“He who has a why to live can bear with almost any how.” – Nietzsche
The beginning of a new year. New hopes. New dreams. New goals. New resolutions. We start with so much hope, and yet I’ve rung in the New Year enough times now to approach it with a bit more hesitancy.
Will my hopes and dreams really become reality? Is it possible to accomplish my goals? How quickly will I flounder in my resolutions?
In recent years, I have shifted from writing audacious goals and declaring new resolutions, to reorienting myself around a sense of purpose and meaning.
In fact I recently re-read Victor Frankl’s seminal work Man’s Search for Meaning to help me reconnect with a sense of purpose. As a holocaust and concentration camp survivor, Frankl’s perspective on finding meaning in life in the most dire of circumstances is disruptive to my very modern, comfortable, middle-class lifestyle. And more so than a grandiose deep meaning of existence, he challenges each of us to discover this sense of purpose ourselves: “One should not search for an abstract meaning of life. Everyone has his own specific vocation or mission in life to carry out a concrete assignment which demands fulfillment. Therein he cannot be replaced, nor can life be repeated. Thus, everyone’s task is as unique as is his specific opportunity to implement it.”
“Everyone has his own specific vocation or mission in life to carry out a concrete assignment which demands fulfillment. Therein he cannot be replaced, nor can life be repeated.” Victor Frankl
Within this quote, I find three core principles to understanding purpose:
• You have a specific vocation or mission
• You cannot be replaced
• Your task and your opportunity to implement it are unique
In a society that is plagued by comparison and a constant view of everyone else’s successes, it seems we are less inclined to value the unique purpose we are designed for.
Clarifying your purpose provides an anchor in those moments of doubt, comparison, jealousy, or insecurity. It provides the why when your goals feel daunting. It is the compass when you are overwhelmed with distraction.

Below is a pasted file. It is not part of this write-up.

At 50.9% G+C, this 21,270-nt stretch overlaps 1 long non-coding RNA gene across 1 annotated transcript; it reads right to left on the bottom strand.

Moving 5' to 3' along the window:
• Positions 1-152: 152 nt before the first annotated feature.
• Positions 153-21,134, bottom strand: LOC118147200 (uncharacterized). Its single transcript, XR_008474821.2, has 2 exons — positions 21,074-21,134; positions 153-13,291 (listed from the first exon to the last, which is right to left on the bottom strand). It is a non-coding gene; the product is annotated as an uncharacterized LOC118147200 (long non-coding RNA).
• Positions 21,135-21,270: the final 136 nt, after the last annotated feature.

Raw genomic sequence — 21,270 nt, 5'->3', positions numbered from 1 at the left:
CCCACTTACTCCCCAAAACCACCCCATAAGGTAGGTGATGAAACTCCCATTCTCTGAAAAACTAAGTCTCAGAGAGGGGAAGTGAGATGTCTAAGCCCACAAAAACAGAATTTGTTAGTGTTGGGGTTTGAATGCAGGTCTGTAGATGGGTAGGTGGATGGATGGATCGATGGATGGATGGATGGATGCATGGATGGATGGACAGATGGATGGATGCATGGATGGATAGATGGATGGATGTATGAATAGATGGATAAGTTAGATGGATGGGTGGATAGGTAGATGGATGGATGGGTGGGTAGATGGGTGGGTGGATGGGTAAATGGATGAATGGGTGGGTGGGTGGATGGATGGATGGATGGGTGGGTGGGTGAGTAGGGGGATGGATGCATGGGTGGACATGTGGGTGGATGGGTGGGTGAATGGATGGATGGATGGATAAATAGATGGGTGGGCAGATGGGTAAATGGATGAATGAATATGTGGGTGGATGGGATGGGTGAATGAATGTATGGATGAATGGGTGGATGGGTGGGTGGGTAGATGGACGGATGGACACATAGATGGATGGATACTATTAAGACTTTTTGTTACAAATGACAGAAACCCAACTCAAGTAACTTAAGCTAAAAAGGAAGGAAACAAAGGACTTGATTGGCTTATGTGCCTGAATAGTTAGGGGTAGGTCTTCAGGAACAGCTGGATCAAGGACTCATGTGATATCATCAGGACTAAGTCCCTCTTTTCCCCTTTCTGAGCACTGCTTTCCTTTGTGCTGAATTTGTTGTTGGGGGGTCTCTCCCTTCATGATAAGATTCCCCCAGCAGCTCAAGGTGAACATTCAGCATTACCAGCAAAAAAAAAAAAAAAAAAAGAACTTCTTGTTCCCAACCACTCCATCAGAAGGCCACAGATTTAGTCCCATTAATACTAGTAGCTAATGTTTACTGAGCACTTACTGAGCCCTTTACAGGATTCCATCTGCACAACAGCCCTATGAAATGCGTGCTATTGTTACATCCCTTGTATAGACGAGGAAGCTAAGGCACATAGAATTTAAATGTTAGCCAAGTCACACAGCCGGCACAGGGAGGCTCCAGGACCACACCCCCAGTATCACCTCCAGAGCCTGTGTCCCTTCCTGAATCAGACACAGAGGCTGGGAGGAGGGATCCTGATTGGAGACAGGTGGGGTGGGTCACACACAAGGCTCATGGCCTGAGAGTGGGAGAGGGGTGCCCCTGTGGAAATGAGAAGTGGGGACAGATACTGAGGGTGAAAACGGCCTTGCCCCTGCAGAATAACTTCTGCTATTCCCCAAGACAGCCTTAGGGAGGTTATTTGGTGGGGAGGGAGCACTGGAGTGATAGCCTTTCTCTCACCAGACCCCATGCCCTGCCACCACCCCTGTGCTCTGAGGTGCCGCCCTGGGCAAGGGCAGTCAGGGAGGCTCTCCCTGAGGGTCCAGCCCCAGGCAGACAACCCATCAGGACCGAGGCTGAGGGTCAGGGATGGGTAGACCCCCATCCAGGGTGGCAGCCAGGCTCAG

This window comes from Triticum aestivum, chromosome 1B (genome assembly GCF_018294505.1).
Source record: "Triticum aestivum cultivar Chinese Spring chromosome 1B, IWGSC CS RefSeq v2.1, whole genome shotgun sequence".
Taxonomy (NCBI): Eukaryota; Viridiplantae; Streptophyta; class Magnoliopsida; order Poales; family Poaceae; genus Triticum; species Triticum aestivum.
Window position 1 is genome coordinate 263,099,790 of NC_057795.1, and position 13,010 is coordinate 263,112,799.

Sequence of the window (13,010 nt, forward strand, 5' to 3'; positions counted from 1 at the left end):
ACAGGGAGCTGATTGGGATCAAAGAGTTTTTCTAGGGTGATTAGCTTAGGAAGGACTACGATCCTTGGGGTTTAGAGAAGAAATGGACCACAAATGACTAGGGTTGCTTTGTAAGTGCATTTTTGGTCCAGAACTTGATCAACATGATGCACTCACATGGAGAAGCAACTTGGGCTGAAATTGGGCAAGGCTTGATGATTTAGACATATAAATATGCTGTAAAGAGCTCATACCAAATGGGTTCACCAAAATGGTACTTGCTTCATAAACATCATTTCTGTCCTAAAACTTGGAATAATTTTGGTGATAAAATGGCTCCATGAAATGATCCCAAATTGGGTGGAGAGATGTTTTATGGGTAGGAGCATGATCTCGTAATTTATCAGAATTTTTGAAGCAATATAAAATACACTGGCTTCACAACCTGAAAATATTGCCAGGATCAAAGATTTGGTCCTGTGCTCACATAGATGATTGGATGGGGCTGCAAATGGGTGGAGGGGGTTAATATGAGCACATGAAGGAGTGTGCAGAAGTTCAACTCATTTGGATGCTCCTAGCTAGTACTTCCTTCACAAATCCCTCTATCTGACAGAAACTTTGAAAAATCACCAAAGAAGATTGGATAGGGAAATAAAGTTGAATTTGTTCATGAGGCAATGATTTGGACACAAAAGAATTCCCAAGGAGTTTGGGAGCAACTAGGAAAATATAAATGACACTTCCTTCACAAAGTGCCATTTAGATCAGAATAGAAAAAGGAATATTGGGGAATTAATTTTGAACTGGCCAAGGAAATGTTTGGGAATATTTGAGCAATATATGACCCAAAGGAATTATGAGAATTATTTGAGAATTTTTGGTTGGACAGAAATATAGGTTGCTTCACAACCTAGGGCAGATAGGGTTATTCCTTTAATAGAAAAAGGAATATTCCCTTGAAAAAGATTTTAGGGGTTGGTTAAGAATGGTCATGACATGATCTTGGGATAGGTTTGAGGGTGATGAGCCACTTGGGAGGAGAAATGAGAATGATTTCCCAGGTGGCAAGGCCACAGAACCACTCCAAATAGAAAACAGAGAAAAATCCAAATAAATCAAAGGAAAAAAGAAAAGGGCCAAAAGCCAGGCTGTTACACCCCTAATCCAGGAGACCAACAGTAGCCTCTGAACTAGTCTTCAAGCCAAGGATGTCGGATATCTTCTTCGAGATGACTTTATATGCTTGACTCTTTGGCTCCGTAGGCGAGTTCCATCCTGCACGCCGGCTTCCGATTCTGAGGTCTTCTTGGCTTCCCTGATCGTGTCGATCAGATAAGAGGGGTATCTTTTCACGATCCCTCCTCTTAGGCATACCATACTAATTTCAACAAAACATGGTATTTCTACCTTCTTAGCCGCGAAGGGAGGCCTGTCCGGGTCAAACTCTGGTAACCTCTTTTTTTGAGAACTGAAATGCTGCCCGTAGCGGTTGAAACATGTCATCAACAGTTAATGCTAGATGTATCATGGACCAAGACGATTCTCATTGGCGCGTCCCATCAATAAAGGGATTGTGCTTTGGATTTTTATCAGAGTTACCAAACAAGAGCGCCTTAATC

5 Steps to Clarifying Your Purpose:
1) Take inventory of your gifts, talents, and strengths. What are you naturally strong in? What do you have special aptitude for? What do you do with ease that others marvel at? Make a long list going back to your childhood. Look for patterns and perhaps notice talents that you’ve allowed to lie dormant.
2) Appreciate your personality. How would others describe you? Quirky? Witty? Serious? Fun? Shy? Outgoing? The problem with personality is that it’s so core to who you are that you may not recognize the unique parts of it. To help identify the key characteristics of your personality, do an informal poll of your friends and family. Ask them to give you the first word that comes to their minds to describe your personality, write down those words, and pay attention to what is repeated.
3) Reflect on your experiences. Whether right or wrong, good or bad, beautiful or ugly, tragic or hopeful, our experiences shape us. How have your experiences shaped you? What have you learned from these experiences? How could you use your experiences to help others?
4) Consider your opportunities. What connections do you have? Where do you have influence now?
5) Define the “what” and the “who”. Based upon the reflection you have done so far, what do you feel most called to do with your life and whom do you feel best called and equipped to serve?
Here is my purpose statement: To encourage, equip, and coach leaders to lead themselves well, to develop healthy teams, and to create thriving organizations.
Your purpose needs to define your core “why“. It won’t be specific to a job or a season. It will be a reflection of who you are. Stephen Covey defined it this way: “A mission statement is your philosophy on how you want to live and captures what contributions you want to make during your lifetime.”
As you take on today, I hope you’ll anchor it with a deeper sense of purpose!
Your purpose needs to define your core “why”.
At The Grit and Grace Project, we would love to challenge you to discover purpose. Uncover your own unique gifts and talents as a strong woman. If you don’t know where they lie, here are some things to consider:
- What kinds of things do your friends ask you to help them with?
- Ask the people who love you what they believe your strengths are.
- What do you enjoy doing that other people seem to dislike or struggle with?
- Consider taking some personality or giftings surveys and tests. (I recommend the free Myers-Briggs Personality test, located at the following link: www.humanmetrics.com.)
- Consider taking the Strengths Finder test. Learn more here.
Don’t miss these popular articles:
6 Qualities that Make a Female Strong with Leadership Expert Jenni Catron – 030
We Asked the Experts How to Crush Your New Year’s Resolutions
How Do I Know What Defines Me?
True Beauty is Found in a Woman’s Strength
Battered Faith: Holding on to Hope Even When You Struggle
Ask Dr. Zoe- How Do I Leave the Past Behind?
How to Get Honest About Your Dreams and Thrive!
What My Faith Says About My Purpose
Do Strong Women Like Masculine Men?
You’ll love this podcast episode from This Grit and Grace Life: Are You a Strong Woman of Grit and Grace? – 072
“Clarifying your purpose provides an anchor in moments of doubt, comparison, jealousy, or insecurity. It provides the why when your goals feel daunting. It is the compass when you are overwhelmed with distraction.” Jenni Catron